If you’re anything like me, you have an mp3 collection the size of which borders on the ridiculous. But even if you have managed a more reasonable rate of song acquisition, it’s likely your music library is in some state of disarray.
Songs without titles, completely useless playlist descriptions, and incorrect tags can make a large library virtually unusable. If you’re fed up with not being able to find any of your music, don’t despair — getting your iTunes library under control is not as difficult as you think.
The first thing you need to do is set up a system of playlists so that you can tell the difference between the songs you have organized and the ones that are still waiting to be processed.
This keeps you from wasting time searching through songs you have already tagged and labeled, looking for songs that still need labeling. Personally, to make things simple, I started out by deleting all my other playlists and beginning with a clean slate.
If you know how to use the smart playlist function in iTunes, you can really streamline the process by having dynamic playlists that update automatically, which makes the whole process much easier and less prone to human error.
If you’re not familiar with how to make smart playlists, you can either make regular ones or spend a few minutes in the iTunes help file and start experiencing the wonder of the smart playlist. I use smart playlists almost exclusively now, and rarely if ever do I use a non-dynamic list for anything. My three playlists are labeled to indicate their respective roles.
The first is called “Pending”, which contains every song waiting to be processed (which at the beginning is every song in the library). The second is called “Transition”, which is basically a holding tank where I move a few songs at a time (sometimes as many as 50) while I’m working on getting them labeled and organized. After they are completely sorted out, they go into a playlist called “Finished”.
The way I incorporate this into smart playlists is by using the comments field — I set my Pending list up only to include songs where the comment = “pending”, and so on with the other two lists. Then I can just change the comment in each song (or group of songs) as needed, and the lists update automatically.
At first, all songs start out in the Pending list. Select a few songs that you would like to organize, and move them over into the Transition list. Resist the temptation to move a lot of songs at once; usually the reason things are not already organized is because your library is huge and the whole thing seems overwhelming.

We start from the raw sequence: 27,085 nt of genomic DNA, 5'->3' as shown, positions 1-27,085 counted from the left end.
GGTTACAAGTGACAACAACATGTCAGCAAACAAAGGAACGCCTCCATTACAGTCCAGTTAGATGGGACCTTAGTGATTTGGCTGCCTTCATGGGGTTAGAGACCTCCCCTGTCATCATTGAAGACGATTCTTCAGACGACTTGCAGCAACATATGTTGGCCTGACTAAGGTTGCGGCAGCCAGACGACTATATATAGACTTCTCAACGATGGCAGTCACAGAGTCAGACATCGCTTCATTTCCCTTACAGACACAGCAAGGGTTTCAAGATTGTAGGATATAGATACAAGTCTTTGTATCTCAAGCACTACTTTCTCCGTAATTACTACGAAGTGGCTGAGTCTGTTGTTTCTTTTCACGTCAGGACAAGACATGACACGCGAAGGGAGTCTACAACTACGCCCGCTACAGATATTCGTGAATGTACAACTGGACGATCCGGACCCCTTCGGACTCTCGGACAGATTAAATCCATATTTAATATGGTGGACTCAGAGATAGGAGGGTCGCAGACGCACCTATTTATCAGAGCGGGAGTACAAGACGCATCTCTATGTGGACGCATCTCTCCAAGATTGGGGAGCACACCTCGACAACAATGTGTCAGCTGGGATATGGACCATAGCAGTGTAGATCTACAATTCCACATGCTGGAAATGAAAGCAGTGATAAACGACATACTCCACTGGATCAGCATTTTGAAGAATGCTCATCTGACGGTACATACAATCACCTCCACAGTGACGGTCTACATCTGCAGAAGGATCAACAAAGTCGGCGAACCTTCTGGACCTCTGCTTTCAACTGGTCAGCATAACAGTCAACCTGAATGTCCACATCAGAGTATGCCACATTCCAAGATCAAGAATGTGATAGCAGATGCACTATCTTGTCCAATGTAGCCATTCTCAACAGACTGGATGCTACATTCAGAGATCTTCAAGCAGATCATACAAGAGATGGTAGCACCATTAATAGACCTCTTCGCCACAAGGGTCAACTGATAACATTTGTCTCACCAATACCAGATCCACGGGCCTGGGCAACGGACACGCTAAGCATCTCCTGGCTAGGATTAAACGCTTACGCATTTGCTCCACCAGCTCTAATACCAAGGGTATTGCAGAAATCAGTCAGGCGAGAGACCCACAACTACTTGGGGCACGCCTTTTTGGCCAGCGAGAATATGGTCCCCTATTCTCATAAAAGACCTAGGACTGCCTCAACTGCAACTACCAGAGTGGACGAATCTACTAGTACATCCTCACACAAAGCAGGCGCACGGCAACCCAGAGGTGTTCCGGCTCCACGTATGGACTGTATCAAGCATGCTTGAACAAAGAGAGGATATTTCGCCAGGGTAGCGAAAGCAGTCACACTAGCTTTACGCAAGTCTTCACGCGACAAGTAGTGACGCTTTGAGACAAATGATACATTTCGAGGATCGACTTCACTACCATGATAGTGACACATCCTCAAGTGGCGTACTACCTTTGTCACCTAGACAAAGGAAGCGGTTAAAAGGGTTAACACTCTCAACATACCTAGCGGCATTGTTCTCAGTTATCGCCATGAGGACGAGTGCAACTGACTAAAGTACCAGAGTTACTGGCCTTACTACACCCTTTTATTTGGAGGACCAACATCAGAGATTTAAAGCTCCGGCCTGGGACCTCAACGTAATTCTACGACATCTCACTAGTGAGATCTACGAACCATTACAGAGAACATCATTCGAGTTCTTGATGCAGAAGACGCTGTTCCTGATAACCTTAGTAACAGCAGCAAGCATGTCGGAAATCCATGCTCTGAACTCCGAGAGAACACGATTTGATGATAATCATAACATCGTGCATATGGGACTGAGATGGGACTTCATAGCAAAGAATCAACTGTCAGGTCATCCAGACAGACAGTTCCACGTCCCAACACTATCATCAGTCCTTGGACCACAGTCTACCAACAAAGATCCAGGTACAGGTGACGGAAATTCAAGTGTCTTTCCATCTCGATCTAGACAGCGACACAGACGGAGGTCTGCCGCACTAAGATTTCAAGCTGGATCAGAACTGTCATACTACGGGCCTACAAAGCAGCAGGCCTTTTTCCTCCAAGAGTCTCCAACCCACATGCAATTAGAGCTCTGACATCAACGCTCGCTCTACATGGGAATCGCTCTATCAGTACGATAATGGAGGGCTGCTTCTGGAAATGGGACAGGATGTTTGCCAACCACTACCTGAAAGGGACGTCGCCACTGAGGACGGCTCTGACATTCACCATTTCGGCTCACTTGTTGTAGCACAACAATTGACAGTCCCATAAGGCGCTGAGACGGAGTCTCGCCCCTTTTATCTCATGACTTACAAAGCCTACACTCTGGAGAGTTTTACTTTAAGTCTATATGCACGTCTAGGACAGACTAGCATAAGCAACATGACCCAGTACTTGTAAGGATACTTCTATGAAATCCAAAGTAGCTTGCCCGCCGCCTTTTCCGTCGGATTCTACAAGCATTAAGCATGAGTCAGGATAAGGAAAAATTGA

Just choose a few songs you like, or you can even pick a few tracks at random. The labeling process can be as simple or as complex as you want it to be. At the very least, it makes sense to have song titles that actually refer to the song in the file.
So many times I have browsed through the music libraries of various friends, only to find that they have 214 songs named “Track 1.” It’s not a very helpful way to have your songs tagged, and to help stop the spread of the Track 1 syndrome, it’s a smart idea to set your iTunes preferences so that it automatically retrieves track information from the Internet every time you rip one of your CDs.
This can save a lot of time and frustration in the future, as well as alleviating the need for most manual tagging. Don’t be stingy or lazy in the tagging process. Many things like album name and artist name can be edited in batches, which saves you having to go through and type the same name a million times.
So there’s no reason not to add those tags, which can really enhance your ability to search for specific songs within a huge library. Song titles do have to be typed individually, since they’re all different, but if you stick to doing the songs in small batches it won’t seem like such a hassle.
Eventually you will get in a rhythm and develop your own system for getting the tags done in the quickest time possible. Obviously, once you have finished adding everything you want to add to the songs in your Transition list (I generally include all possible tags, lyrics, and album artwork), you can move those songs into the Finished list.
It’s actually pretty exciting watching the list of organized tracks grow, knowing that your iTunes library is becoming increasingly more usable and user-friendly as you go along. If you have a library of several thousand songs or more, this process becomes more than just useful — it’s a necessity, and frequent maintenance (always in small doses) will ensure that you’re never searching for a song you can’t find.
It also means that you’ll be able to create more specific smart playlists (all songs from the year 1992, for instance) quickly and with almost zero effort, which in turn will make your overall iTunes experience more enjoyable. iTunes is quite a decent application, and is growing by leaps and bounds, so it makes sense to get on board now and
use all the features it has to offer, before your music collection really gets out of control.
Pic of the Day: Dog Snapchat